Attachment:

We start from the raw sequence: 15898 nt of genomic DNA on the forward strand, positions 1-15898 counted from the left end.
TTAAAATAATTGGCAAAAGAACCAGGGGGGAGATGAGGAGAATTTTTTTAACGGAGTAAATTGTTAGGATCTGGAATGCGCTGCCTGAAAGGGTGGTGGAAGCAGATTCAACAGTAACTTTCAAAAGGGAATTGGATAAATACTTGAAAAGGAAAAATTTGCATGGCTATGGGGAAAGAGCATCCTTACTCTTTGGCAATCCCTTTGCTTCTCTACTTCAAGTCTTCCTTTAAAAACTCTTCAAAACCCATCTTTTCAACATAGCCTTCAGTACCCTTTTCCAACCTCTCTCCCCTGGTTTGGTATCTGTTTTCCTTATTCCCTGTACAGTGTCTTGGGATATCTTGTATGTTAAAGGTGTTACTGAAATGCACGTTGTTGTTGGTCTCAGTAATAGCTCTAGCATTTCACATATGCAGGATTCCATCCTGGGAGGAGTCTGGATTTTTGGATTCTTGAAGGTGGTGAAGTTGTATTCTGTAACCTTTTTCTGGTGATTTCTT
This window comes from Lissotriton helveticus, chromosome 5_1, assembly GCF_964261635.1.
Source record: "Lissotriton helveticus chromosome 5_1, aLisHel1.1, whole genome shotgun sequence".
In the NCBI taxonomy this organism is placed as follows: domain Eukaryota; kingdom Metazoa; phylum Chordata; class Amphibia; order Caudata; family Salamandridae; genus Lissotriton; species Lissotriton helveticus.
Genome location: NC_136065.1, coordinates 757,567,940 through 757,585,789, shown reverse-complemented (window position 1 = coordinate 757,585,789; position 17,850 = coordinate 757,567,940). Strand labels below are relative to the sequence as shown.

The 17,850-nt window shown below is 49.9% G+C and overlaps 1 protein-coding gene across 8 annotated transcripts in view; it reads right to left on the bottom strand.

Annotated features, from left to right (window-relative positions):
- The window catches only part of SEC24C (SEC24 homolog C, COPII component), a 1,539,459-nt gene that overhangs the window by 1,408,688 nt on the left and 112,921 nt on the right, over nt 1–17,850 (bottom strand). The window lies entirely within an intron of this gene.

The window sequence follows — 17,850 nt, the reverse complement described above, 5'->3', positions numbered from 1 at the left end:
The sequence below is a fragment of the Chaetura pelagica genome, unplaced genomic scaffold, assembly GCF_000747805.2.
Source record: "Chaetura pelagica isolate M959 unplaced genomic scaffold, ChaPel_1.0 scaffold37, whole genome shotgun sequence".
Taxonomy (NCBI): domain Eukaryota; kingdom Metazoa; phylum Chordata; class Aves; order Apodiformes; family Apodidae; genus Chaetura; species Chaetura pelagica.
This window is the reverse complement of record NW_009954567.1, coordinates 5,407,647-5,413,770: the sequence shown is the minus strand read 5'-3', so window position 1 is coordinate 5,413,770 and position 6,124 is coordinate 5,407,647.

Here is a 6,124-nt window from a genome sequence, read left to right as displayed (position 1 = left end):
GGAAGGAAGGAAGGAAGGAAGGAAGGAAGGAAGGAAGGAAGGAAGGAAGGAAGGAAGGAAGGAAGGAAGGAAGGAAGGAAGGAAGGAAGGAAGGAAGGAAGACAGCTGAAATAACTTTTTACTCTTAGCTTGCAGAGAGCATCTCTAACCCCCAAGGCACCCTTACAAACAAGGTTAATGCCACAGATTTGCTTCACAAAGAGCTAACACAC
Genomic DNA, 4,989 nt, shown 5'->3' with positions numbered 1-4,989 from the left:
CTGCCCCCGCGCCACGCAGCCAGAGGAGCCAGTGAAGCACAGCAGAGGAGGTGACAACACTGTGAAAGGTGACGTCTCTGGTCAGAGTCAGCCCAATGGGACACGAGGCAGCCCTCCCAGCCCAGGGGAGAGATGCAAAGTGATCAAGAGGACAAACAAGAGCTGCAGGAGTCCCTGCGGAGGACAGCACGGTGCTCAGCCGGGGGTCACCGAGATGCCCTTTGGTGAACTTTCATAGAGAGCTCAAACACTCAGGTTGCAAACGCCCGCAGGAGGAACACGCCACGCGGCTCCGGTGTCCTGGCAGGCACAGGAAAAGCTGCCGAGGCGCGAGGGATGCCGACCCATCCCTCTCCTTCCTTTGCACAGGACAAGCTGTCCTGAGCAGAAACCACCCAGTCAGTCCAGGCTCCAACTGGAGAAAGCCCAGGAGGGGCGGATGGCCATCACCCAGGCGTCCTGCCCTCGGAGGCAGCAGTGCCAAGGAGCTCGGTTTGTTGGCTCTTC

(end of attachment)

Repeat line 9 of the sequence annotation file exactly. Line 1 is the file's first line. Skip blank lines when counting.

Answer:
- The window catches only part of SEC24C (SEC24 homolog C, COPII component), a 1,539,459-nt gene that overhangs the window by 1,408,688 nt on the left and 112,921 nt on the right, over nt 1–17,850 (bottom strand). The window lies entirely within an intron of this gene.